Whiffs of oxygen
It’s pretty well accepted among the scientific community that life existed as far back as 3.5 billion years ago. But those were days before oxygen had accumulated to significant levels.What kind of creatures were lurking an an oxygren-free world?
It wasn’t until 2.4 billion years ago during the so-called Great Oxidation Event thatÂ photosynthesizing cyanobacteria (blue-green algae) produced enough oxygen to saturate into organic matter and dissolved iron in the ocean and then more. The free oxygen built up in the atmosphere, killing off a huge number of these anaerobic inhabitants and making room for new species of oxygen-dependent organisms to take over.
But can Earth’s history be so neatly divided into a world before and after oxygen? In a paper published in the journal Nature Geoscience this month, NASA astrobiology researcher Andrew Czaja writes that “whiffs of oxygen” may have been present long before the Great Oxidation Event and would match up with some early oxygen dependent fossils from long ago.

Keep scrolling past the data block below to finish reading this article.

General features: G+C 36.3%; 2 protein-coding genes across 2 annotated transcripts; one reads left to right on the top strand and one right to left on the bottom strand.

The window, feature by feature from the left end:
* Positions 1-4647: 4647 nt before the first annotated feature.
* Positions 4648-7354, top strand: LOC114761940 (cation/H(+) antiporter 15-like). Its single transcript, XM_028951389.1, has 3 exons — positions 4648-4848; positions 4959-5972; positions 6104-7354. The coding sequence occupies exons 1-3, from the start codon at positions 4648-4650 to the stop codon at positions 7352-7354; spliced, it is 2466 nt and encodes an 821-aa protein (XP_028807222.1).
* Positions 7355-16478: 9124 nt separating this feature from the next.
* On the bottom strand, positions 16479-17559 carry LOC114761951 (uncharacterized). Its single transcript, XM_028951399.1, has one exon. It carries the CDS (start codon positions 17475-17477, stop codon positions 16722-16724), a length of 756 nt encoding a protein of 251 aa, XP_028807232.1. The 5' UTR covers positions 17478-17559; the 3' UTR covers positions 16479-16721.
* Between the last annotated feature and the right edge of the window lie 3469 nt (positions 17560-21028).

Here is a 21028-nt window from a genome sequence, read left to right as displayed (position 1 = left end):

Take for example a kind of manganese-reducing bacteria that might have been present nearly 3 billion years ago. To do its work, it required free oxygen to oxidize manganese. Could there have been a “local oxygen oasis”? Or were there “global oxygen pulses”?
Czaja says that oxygen couldn’t have been widespread at this point because even shallow surface waters were demonstrably anoxic just 200 million years later.